[IPython-dev] Qt/Curses interfaces future: results of the weekend mini-sprint (or having fun with 0mq)

Brian Granger ellisonbg@gmail....
Thu Mar 25 14:16:12 CDT 2010


Mikhail,

>> * The GIL kills.  Because IPython is designed to execute arbitrary
>> user code, and our users often run wrapped C/C++ libraries, it is not
>> uncommon for non-GIL releasing code to be run in IPython.  When this
>> happens, any Python thread *completely stops*.  When you are building
>> a robust distributed systems, you simply can't have this.  As far as I
>> know all Python based networking and RPC libraries suffer from this
>> same exact issue.  Note: it is not enough that the underlying socket
>> send/recv happen with the GIL released.
>>
> That sounds intriguing! How 0MQ is different in this regard, does it
> maintain its own threads inside independent of GIL?

0MQ is written in C++ and it maintains its own native treads for
network IO and message queueing.  The Python bindings are careful to
release the GIL when calling into 0MQ as well.  The result is that 0MQ
sockets can continue to do network IO and message queueing while
Python holds the GIL.

>>
>> * Performance. We need network protocols that have near ping latencies
>> but can also easily handle many MB - GB sized messages at the same
>> time.  Prior to 0MQ I have not seen a network protocols that can do
>> both.  Our experiments with 0MQ have been shocking.  We see near ping
>> latencies for small messages and can send massive messages without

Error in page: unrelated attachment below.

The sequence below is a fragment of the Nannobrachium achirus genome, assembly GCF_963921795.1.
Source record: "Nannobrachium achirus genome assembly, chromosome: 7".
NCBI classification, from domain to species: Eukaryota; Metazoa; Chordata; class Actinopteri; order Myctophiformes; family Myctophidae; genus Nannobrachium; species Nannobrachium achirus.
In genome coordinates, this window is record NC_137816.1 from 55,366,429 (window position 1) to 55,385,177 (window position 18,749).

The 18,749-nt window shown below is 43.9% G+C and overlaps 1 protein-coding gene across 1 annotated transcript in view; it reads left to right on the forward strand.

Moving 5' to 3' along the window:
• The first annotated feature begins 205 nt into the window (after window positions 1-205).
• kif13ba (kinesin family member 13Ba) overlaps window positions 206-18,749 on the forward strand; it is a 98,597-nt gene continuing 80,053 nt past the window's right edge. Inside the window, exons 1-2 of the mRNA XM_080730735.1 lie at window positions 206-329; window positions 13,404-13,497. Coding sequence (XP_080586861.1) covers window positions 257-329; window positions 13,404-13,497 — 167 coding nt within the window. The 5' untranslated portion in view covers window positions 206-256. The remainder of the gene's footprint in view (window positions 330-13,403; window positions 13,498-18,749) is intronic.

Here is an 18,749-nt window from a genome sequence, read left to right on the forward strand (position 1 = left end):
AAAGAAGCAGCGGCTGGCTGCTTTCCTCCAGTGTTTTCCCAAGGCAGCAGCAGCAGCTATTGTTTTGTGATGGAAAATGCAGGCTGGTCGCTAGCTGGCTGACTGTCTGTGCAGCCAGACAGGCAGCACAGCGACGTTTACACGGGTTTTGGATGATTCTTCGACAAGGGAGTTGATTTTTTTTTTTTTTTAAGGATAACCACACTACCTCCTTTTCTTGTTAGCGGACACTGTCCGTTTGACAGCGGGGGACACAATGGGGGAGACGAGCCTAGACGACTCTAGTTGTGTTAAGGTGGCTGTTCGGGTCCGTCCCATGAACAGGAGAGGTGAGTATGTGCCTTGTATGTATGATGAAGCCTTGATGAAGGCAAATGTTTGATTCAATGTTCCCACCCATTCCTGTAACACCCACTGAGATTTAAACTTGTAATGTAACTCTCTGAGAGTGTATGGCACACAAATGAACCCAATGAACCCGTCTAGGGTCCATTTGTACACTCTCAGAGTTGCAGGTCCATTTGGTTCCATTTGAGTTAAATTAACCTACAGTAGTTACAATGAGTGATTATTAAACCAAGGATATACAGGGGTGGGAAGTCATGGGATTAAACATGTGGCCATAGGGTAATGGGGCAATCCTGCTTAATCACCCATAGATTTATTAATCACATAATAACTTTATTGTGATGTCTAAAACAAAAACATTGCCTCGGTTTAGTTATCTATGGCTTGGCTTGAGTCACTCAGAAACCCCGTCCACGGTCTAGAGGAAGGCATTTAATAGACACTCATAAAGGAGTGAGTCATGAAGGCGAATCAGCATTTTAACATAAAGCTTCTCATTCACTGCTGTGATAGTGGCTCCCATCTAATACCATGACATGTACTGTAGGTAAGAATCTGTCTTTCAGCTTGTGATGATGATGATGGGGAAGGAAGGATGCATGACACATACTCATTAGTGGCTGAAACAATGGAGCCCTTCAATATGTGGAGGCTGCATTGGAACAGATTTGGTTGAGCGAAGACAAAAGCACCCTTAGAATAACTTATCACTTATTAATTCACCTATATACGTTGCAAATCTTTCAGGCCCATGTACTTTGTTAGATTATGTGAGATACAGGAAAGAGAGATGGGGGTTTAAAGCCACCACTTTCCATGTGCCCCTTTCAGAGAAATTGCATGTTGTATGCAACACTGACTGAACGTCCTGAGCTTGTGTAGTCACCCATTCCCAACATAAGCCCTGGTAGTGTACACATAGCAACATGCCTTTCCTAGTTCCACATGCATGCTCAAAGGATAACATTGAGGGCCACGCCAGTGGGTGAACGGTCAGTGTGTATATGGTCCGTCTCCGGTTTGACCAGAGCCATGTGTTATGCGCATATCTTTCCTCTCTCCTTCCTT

>> even thinking about it.  All of this is while CPU and memory usage is
>> minimal.

> It sounds you've found a silver bullet :)

At least the bullet that we needed.

> BTW I use twisted for client/server communication in my projects these days
> and while I never had a need to transfer GB sized messages back and forth,
> I've never had any issues with latencies either, except for the delays
> immanent
> to some particular network.

Yes, I still like Twisted very much and it the GIL is a constraint
that Twisted has to live with.  I think you can get Twisted to handle
large messages though - it is just more work.

>> One of the difficulties that networking libraries in Python
>> face (at least currently) is that they all use strings for network
>> buffers.  The problem with this is that you end up copying them all
>> over the place.  With Twisted, we have to go to incredible lengths to
>> avoid this.  Is the situation different with RPyC?
>>
> Yes string type is an old workhorse in python. I don't know internals of
> RPyC
> but I suspect it uses strings extensively as well. What pyzmq uses instead
> of
> strings?

For the Python rep of messages we do use strings.  But once they are
passed down to the C++ 0MQ code they probably use some STL container
and are careful to not copy.  Also, it is possible to have 0MQ use the
buffer of the Python string without copying.  But there are some
issues with this that we are still sorting out.

>>
>> * Messaging not RPC.  As we have developed a distributed architecture
>> that is more and more complex, we have realized something quite
>> significant: we are not really doing RPC, we are sending messages in
>> various patterns and 0MQ encodes these patterns extremely well.
>> Examples are request/reply and pub/sub, but other more complex
>> messaging patterns are possible as well - and we need those. In my
>> mind, the key difference between RPC is the presence of message queues
>> in an architecture.  Multiprocessing has some of this actually, but I
>> haven't looked at what they are doing underneath the hood.  I
>> encourage you to look at the example Fernando described.  It really
>> shows in significant ways that we are not doing RPC.
>>
> Frankly I think the difference between messaging and RPC is mostly a
> terminological one. A message queues presence really just means that the
> system provides asynchronous services and many RPC frameworks
> provide that. (For some digression: In OO design world they even say
> "send a message to the object" instead of "call an object's method"
> sometimes. Wieird geeks :))

Yes, the terminology is slippery.  I guess the other thing that I